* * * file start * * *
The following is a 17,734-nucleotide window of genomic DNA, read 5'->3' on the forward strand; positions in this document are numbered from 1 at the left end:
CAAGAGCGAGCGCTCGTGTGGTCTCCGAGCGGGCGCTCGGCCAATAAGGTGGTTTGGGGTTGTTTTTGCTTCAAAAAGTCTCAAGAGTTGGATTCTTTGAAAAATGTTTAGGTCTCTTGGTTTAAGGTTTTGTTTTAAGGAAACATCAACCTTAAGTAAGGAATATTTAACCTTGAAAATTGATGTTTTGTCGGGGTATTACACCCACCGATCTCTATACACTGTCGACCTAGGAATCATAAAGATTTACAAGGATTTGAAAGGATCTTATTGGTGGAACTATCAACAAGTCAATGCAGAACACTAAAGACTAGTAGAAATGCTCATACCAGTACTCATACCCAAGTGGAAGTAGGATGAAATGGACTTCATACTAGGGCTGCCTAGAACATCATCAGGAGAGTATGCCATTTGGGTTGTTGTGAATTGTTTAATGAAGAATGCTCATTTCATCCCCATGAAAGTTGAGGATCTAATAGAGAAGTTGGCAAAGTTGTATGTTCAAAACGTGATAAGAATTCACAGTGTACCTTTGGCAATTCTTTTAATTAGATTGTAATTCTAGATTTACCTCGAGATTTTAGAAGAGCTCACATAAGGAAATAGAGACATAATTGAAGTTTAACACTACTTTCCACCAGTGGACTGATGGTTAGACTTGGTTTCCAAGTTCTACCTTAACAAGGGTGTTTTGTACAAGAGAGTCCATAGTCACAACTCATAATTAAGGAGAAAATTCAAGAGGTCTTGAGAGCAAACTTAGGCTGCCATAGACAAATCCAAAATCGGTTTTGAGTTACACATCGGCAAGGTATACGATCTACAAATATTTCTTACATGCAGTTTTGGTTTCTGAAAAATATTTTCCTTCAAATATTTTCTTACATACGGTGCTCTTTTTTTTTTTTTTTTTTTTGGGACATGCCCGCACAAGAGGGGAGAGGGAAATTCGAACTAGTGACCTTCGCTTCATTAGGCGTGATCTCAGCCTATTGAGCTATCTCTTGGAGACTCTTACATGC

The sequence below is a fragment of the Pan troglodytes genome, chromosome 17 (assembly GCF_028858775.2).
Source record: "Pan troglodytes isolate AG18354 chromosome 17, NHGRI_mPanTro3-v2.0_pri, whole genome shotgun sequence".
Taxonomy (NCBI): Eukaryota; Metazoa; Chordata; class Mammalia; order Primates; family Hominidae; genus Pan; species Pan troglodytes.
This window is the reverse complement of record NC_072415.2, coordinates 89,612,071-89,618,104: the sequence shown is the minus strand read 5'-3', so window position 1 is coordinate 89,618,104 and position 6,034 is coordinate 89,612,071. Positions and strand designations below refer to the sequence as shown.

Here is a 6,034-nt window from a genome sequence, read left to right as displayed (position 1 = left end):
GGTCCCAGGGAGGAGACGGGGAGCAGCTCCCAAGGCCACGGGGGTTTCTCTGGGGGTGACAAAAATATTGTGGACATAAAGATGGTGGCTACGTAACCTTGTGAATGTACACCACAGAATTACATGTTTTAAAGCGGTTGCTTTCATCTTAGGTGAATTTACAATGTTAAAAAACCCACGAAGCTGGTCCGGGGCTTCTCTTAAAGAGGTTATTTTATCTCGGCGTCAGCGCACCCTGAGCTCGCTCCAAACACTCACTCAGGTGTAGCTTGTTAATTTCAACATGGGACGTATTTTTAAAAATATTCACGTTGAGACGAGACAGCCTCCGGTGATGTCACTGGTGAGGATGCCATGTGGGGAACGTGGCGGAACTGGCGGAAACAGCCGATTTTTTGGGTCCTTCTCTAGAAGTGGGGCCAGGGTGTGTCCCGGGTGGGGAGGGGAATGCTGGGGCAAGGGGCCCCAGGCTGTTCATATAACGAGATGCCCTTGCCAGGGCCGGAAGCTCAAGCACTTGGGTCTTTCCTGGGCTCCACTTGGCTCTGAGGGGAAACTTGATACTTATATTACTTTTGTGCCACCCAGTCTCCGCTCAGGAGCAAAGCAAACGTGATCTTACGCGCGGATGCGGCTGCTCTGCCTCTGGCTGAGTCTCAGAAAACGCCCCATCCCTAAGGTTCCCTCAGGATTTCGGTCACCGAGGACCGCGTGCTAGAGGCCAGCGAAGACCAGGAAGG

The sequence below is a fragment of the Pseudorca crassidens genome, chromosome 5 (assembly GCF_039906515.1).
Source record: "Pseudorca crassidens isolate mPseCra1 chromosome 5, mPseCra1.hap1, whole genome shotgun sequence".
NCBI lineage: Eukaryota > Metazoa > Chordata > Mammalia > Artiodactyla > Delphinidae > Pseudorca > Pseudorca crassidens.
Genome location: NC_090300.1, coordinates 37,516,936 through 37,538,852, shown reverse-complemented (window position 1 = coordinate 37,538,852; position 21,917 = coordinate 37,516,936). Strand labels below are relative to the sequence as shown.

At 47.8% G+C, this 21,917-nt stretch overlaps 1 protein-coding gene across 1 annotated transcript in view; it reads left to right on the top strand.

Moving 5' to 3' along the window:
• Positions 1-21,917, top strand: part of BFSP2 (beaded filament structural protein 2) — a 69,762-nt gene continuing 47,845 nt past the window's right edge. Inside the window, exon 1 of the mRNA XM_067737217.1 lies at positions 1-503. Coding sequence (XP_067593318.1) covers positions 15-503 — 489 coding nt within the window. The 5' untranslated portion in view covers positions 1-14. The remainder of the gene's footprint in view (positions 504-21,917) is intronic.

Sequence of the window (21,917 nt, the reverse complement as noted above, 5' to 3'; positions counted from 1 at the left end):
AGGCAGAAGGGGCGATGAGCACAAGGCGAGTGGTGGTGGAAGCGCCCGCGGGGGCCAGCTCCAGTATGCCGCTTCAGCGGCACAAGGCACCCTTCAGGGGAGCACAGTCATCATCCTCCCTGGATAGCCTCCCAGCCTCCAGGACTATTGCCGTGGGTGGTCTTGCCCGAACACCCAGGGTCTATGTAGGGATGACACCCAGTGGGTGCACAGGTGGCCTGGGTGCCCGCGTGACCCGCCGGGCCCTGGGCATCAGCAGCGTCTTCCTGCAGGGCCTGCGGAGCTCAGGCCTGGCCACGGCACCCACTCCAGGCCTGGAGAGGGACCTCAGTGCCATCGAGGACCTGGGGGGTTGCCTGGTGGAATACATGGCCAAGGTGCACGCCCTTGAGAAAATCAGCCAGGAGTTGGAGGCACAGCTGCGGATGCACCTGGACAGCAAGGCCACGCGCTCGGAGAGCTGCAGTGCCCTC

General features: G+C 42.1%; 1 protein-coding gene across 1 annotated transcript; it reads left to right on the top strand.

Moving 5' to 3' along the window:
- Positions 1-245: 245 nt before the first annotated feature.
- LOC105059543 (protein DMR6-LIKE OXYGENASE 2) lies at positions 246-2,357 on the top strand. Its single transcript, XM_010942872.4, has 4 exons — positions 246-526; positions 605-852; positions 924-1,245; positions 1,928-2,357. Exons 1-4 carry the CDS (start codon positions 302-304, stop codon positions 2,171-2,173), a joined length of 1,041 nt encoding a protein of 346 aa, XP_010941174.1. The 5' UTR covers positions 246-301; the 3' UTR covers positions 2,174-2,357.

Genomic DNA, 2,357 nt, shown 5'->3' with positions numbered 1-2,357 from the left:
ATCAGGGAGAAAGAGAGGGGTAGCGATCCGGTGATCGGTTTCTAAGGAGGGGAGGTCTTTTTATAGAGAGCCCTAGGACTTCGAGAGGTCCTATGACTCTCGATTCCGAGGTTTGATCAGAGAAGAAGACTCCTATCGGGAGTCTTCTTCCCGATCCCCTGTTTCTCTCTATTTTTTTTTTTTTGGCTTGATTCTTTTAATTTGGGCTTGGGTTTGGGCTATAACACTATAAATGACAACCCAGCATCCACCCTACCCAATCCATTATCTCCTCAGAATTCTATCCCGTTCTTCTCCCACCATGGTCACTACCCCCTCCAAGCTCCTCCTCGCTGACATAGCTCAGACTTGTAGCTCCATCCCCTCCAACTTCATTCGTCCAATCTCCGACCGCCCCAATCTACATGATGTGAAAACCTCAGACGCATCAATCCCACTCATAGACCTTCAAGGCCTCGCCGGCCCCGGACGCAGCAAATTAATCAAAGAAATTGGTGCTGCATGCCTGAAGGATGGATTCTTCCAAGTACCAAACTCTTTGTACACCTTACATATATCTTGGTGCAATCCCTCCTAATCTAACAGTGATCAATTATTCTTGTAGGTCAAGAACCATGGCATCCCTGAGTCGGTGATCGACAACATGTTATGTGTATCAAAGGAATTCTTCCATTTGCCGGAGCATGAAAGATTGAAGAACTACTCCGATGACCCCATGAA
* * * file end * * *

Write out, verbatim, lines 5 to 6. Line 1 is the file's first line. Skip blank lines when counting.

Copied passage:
Taxonomy (NCBI): Eukaryota; Metazoa; Chordata; class Mammalia; order Primates; family Hominidae; genus Pan; species Pan troglodytes.
This window is the reverse complement of record NC_072415.2, coordinates 89,612,071-89,618,104: the sequence shown is the minus strand read 5'-3', so window position 1 is coordinate 89,618,104 and position 6,034 is coordinate 89,612,071. Positions and strand designations below refer to the sequence as shown.